United States District Court, N.D. Indiana, South Bend Division
OPINION AND ORDER
LOZANO, Judge United State District Court
matter is before the Court on a Petition under 28 U.S.C.
Paragraph 2254 for Writ of Habeas Corpus by a person in State
Custody Seeking Review of a Prison Disciplinary Sanction,
filed by Ramar Daniels, a pro se prisoner, on April
11, 2016. Here, Daniels challenges a disciplinary
determination made by a hearing officer at the Westville
Correctional Facility (“Westville”) under case
number WCC 16-01-0234. For the reasons set forth below, the
court DENIES the petition (DE 1). The Clerk
is DIRECTED to close this case.
January 12, 2016, Lt. D. Moynihan prepared a conduct report
charging Daniels with Offense B-212 assault/battery. (DE
18-1.) The conduct report stated:
On 1/12/16 at 5:39 pm offender Daniels, Ramar was seen
assaulting offender Harris, Shantae #248468 with closed
fists. This was seen via CCTV.
January 14, 2016, Daniels was notified of the charge of
assault/battery and served with a copy of the conduct report
and the screening report. (DE 18-2.) The screening report
reflects that he pled not guilty and requested a lay
advocate. He did not request any physical evidence. He
requested the person he assaulted as a witness, but the
screening officer apparently denied that request because
Daniels could not provide the name of the offender.
October 23, 2015, a disciplinary hearing took place and the
hearing officer and found Daniels guilty of the charge of
assault/battery. (DE 18-4.) At the hearing, Daniels's
comment was, “I believe this was fighting, not
assault.” (Id.) Daniels appealed to the
Superintendent and Final Reviewing Authority, but those
appeals were denied. (DE 18-5; 18-6.)
prisoners lose earned time credits in a prison disciplinary
hearing, they are entitled to certain protections under the
Due Process Clause: (1) advance written notice of the
charges; (2) an opportunity to be heard before an impartial
decision maker; (3) an opportunity to call witnesses and
present documentary evidence in defense when consistent with
institutional safety and correctional goals; and (4) a
written statement by a fact finder of evidence relied on and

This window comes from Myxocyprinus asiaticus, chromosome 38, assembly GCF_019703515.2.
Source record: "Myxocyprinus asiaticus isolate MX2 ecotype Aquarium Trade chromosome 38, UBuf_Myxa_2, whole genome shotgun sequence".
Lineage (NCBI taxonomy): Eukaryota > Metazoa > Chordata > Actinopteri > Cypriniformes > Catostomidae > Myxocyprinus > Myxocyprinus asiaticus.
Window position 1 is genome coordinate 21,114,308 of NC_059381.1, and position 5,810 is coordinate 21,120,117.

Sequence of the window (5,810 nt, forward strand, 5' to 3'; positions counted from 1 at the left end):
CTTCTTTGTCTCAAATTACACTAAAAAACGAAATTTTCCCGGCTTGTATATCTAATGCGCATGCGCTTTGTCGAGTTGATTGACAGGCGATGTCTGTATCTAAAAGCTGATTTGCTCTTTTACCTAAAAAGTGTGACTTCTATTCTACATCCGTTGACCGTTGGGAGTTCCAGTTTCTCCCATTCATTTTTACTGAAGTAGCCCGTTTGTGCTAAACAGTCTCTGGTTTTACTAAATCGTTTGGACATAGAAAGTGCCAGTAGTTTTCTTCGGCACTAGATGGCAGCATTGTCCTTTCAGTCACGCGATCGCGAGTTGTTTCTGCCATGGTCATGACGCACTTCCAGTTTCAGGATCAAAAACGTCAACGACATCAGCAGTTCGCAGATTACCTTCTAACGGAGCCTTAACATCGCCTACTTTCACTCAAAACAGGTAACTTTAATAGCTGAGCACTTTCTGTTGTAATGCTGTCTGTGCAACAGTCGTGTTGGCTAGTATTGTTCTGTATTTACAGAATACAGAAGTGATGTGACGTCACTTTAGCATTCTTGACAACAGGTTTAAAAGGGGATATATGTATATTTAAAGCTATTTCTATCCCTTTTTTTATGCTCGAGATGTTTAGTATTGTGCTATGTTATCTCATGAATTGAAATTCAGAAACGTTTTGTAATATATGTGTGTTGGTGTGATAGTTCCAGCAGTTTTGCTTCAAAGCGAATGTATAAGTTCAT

the reasons for the disciplinary action. Wolff v.
McDonnell, 418 U.S. 539, 563 (1974). To satisfy due
process, there must also be “some evidence” to
support the hearing officer's decision.
Superintendent, Mass. Corr. Inst. v. Hill, 472 U.S.
445, 455 (1985).
Daniels raises four claims in his petition: (1) there was
insufficient evidence to support the charge; (2) the video of
the altercation was not reviewed; (3) he was denied a witness
statement; and (4) he did not receive a copy of the conduct
report or screening report.
Daniels claims there was insufficient evidence to find him
guilty of assault/battery. In reviewing a disciplinary
determination for sufficiency of the evidence, “courts
are not required to conduct an examination of the entire
record, independently assess witness credibility, or weigh
the evidence, but only determine whether the prison
disciplinary board's decision to revoke good time credits
has some factual basis.” McPherson v. McBride,
188 F.3d 784, 786 (7th Cir. 1999). “[T]he relevant
question is whether there is any evidence in the record that
could support the conclusion reached by the disciplinary
board.” Superintendent v. Hill, 472 U.S. 445,
455-56 (1985). The court will overturn the hearing
officer's decision only if “no reasonable
adjudicator could have found [the prisoner] guilty of the
offense on the basis of the evidence presented.”
Henderson v. United States Parole Comm'n, 13
F.3d 1073, 1077 (7th Cir. 1994). Additionally, a hearing
officer is permitted to rely on circumstantial evidence to
establish guilt. See Hamilton v. O'Leary, 976
F.2d 341, 345 (7th Cir. 1992).
B-212 assault/battery is defined as “committing a
battery/assault upon another person without a weapon or
inflicting bodily injury. (DE 18 at 10.) (Citing the Adult
Disciplinary Process for Offenses within the Indiana
Department of Corrections). In this case, it is clear that
the record contains “some evidence” to support
the hearing officer's determination that Daniels was
guilty of assault/battery. The conduct report is some
evidence that Daniels assaulted/battered another inmate.
McPherson, 188 F.3d at 786 (7th Cir. 1999) (conduct
report alone provided some evidence to support disciplinary
determination). The conduct report reveals that Lt. Moynihan
was watching CCTV (close circuit television) and saw Daniels
assaulting another offender with closed fists. In addition,
at the disciplinary hearing, Daniels effectively admits to
hitting the other offender by claiming that it was
“fighting not assault.” Perhaps he thinks that a
battery has to be a one-way activity and that it cannot be
done by two people to each other. If so, this is incorrect.
Two people can batter each other at the same time.
Alternatively, perhaps he is arguing that he was acting in
inmates do not have a constitutional right to raise
self-defense as a defense in the context of prison
disciplinary proceedings. As such, the [DHB] was under no
constitutional obligation to allow [the] claim that he was
merely defending ...